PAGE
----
We call on SMT to implement a vision of Goldsmiths, based on its values and radical inheritance; there is a need for a clear, collectively written and inclusive statement of what the College’s “vision”, “values” and its “radical history” actually constitute and represent, how they feed into concrete actions to tackle structural racism on all levels, and how they will inform the ways we work, learn, teach, and research. A commitment to racial justice needs to be at the heart of how we rethink the institution and its values, vision and history, and this commitment needs to be put into practice at all levels of operation and delivery, including hiring, teaching, admissions, research and accountability processes. A lack of diversity in key leadership positions and across academic permanent positions is itself indicative of a need for change, not least the fact that this is still an issue after years of campaigning. 

Our staff and students strive to foreground a critically engaged culture, and it is this vibrancy, energy and cultural relevance that draws students, shapes our collective vision, and attracts economic, cultural, social and intellectual capital. Our reputation as one of the most progressive and critical institutions in the country is not a separate issue to revenue-building or indeed a coincidence; it is a prerequisiteto it. 

We are concerned with the ways in which SMT is addressing the casualisation of labour across College. We call for an audit of the impact of casualisation on members of our community. Casual labour affects women and BAME staff disproportionally, and the hiring freeze further marginalises these colleagues. As such, we urge SMT to discuss casualisation as part of concrete and concerted efforts to address institutional racism.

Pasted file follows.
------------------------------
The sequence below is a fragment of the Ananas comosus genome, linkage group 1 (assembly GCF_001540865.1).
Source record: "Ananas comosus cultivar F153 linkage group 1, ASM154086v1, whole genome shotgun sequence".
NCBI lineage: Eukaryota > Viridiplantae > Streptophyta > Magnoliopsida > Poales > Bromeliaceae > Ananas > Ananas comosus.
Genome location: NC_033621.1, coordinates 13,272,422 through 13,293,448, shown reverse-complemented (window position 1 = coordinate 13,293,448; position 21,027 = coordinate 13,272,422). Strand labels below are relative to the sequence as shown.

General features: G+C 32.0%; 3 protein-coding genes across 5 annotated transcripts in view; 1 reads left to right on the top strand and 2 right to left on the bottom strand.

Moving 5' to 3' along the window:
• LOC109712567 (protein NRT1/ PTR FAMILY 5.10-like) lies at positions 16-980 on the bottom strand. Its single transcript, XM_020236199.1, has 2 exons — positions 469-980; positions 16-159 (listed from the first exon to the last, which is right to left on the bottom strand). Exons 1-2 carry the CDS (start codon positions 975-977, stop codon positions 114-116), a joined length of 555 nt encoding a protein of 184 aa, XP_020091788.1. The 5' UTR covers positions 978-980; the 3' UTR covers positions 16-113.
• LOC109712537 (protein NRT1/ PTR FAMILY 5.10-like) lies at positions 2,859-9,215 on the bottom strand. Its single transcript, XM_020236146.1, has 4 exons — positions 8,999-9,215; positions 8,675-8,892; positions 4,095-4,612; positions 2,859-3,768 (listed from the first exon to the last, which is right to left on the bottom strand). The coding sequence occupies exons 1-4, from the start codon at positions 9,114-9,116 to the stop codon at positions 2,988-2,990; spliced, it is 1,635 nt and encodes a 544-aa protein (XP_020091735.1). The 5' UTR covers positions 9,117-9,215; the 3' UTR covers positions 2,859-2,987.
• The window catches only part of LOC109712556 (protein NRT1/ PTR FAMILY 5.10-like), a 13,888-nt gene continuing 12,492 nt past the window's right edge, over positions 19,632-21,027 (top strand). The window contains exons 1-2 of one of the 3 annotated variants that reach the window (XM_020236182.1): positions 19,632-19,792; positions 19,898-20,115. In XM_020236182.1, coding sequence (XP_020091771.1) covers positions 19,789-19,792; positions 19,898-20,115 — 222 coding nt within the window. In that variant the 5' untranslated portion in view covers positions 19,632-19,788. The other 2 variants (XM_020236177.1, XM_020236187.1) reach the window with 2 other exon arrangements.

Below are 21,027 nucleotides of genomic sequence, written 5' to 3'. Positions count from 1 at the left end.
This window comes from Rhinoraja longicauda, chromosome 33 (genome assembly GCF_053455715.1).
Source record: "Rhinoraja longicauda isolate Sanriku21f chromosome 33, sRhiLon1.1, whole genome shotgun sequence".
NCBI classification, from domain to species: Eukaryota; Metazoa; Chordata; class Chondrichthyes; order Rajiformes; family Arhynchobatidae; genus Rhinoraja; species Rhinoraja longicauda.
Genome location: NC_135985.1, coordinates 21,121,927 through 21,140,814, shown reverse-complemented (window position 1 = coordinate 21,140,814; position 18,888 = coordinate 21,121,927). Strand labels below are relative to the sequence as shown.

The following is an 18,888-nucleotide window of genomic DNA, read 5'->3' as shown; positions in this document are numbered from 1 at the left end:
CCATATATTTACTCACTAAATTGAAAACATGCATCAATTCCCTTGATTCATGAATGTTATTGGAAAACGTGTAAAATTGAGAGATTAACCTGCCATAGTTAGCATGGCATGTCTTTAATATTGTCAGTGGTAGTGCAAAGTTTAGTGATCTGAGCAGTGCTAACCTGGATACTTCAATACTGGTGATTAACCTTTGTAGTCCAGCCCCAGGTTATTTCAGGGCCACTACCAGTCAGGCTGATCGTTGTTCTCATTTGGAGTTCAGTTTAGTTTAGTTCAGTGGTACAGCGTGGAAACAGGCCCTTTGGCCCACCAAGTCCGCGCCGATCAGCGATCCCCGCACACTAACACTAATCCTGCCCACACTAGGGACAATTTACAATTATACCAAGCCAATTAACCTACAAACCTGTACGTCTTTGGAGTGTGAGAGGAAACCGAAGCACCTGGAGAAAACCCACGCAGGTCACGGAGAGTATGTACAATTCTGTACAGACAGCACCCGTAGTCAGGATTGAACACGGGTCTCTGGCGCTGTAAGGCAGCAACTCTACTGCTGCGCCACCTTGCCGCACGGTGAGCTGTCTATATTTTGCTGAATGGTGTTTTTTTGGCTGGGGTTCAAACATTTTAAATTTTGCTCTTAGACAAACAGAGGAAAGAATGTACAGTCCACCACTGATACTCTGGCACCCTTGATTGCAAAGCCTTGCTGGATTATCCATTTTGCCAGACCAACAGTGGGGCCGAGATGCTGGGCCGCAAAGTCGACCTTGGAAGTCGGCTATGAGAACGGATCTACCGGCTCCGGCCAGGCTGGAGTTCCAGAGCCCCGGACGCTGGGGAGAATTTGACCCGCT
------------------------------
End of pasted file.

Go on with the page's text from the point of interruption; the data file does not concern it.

Hence, we call for the College’s decision to implement a hiring freeze and a suspension of the promotions process to be addressed from an equalities perspective. The promotions process is an important aspect of recognising staff commitment and hard work.

We welcome news of voluntary cuts to SMT salaries. However, savings made from temporary contributions should not be folded into indiscriminate deficit reduction; rather, staff subject to wage reduction (ideally on the basis of a 6:1 maximum pay ratio across academic/non-academic staff based on lowest-paid full-time employees) should have the option to pay into the GUCU Mutual Aid scheme to ensure that savings reach those most in need of support, amongst them many BAME casual workers.